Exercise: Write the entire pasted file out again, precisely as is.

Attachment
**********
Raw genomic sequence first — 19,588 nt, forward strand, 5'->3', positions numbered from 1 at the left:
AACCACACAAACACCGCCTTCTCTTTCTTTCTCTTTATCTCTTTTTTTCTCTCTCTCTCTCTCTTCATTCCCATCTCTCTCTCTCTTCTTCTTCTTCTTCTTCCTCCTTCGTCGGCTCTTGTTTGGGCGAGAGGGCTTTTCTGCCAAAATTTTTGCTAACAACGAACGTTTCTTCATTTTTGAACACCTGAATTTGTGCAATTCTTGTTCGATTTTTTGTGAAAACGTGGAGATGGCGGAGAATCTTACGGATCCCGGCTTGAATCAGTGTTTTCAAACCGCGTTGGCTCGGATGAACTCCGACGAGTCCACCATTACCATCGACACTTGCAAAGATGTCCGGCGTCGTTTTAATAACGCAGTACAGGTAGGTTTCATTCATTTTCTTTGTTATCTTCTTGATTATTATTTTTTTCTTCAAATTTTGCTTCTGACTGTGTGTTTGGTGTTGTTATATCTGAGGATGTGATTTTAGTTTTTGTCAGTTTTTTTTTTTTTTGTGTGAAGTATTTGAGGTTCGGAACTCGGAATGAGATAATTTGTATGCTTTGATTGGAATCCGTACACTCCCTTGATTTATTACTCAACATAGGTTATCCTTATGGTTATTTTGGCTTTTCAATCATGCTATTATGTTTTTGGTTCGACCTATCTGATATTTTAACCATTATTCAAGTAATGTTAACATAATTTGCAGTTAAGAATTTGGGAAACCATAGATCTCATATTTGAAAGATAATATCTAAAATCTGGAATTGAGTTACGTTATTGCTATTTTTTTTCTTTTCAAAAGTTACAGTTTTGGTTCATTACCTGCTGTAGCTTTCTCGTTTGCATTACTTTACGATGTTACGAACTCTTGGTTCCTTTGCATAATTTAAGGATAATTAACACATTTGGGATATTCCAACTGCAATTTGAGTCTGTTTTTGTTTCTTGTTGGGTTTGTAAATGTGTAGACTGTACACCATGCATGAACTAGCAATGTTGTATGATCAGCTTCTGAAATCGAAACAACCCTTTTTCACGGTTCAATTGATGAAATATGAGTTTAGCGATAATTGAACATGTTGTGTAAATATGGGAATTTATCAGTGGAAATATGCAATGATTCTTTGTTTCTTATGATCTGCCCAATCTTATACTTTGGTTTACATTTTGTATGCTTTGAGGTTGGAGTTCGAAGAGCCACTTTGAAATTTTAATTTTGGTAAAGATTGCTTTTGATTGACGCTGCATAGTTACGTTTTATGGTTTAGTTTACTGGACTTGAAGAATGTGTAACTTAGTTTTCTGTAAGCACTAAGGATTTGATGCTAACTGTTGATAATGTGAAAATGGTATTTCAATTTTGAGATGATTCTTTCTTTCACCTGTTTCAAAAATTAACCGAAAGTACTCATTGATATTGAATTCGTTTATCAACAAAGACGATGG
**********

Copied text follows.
Raw genomic sequence first — 19,588 nt, forward strand, 5'->3', positions numbered from 1 at the left:
AACCACACAAACACCGCCTTCTCTTTCTTTCTCTTTATCTCTTTTTTTCTCTCTCTCTCTCTCTTCATTCCCATCTCTCTCTCTCTTCTTCTTCTTCTTCTTCCTCCTTCGTCGGCTCTTGTTTGGGCGAGAGGGCTTTTCTGCCAAAATTTTTGCTAACAACGAACGTTTCTTCATTTTTGAACACCTGAATTTGTGCAATTCTTGTTCGATTTTTTGTGAAAACGTGGAGATGGCGGAGAATCTTACGGATCCCGGCTTGAATCAGTGTTTTCAAACCGCGTTGGCTCGGATGAACTCCGACGAGTCCACCATTACCATCGACACTTGCAAAGATGTCCGGCGTCGTTTTAATAACGCAGTACAGGTAGGTTTCATTCATTTTCTTTGTTATCTTCTTGATTATTATTTTTTTCTTCAAATTTTGCTTCTGACTGTGTGTTTGGTGTTGTTATATCTGAGGATGTGATTTTAGTTTTTGTCAGTTTTTTTTTTTTTTGTGTGAAGTATTTGAGGTTCGGAACTCGGAATGAGATAATTTGTATGCTTTGATTGGAATCCGTACACTCCCTTGATTTATTACTCAACATAGGTTATCCTTATGGTTATTTTGGCTTTTCAATCATGCTATTATGTTTTTGGTTCGACCTATCTGATATTTTAACCATTATTCAAGTAATGTTAACATAATTTGCAGTTAAGAATTTGGGAAACCATAGATCTCATATTTGAAAGATAATATCTAAAATCTGGAATTGAGTTACGTTATTGCTATTTTTTTTCTTTTCAAAAGTTACAGTTTTGGTTCATTACCTGCTGTAGCTTTCTCGTTTGCATTACTTTACGATGTTACGAACTCTTGGTTCCTTTGCATAATTTAAGGATAATTAACACATTTGGGATATTCCAACTGCAATTTGAGTCTGTTTTTGTTTCTTGTTGGGTTTGTAAATGTGTAGACTGTACACCATGCATGAACTAGCAATGTTGTATGATCAGCTTCTGAAATCGAAACAACCCTTTTTCACGGTTCAATTGATGAAATATGAGTTTAGCGATAATTGAACATGTTGTGTAAATATGGGAATTTATCAGTGGAAATATGCAATGATTCTTTGTTTCTTATGATCTGCCCAATCTTATACTTTGGTTTACATTTTGTATGCTTTGAGGTTGGAGTTCGAAGAGCCACTTTGAAATTTTAATTTTGGTAAAGATTGCTTTTGATTGACGCTGCATAGTTACGTTTTATGGTTTAGTTTACTGGACTTGAAGAATGTGTAACTTAGTTTTCTGTAAGCACTAAGGATTTGATGCTAACTGTTGATAATGTGAAAATGGTATTTCAATTTTGAGATGATTCTTTCTTTCACCTGTTTCAAAAATTAACCGAAAGTACTCATTGATATTGAATTCGTTTATCAACAAAGACGATGG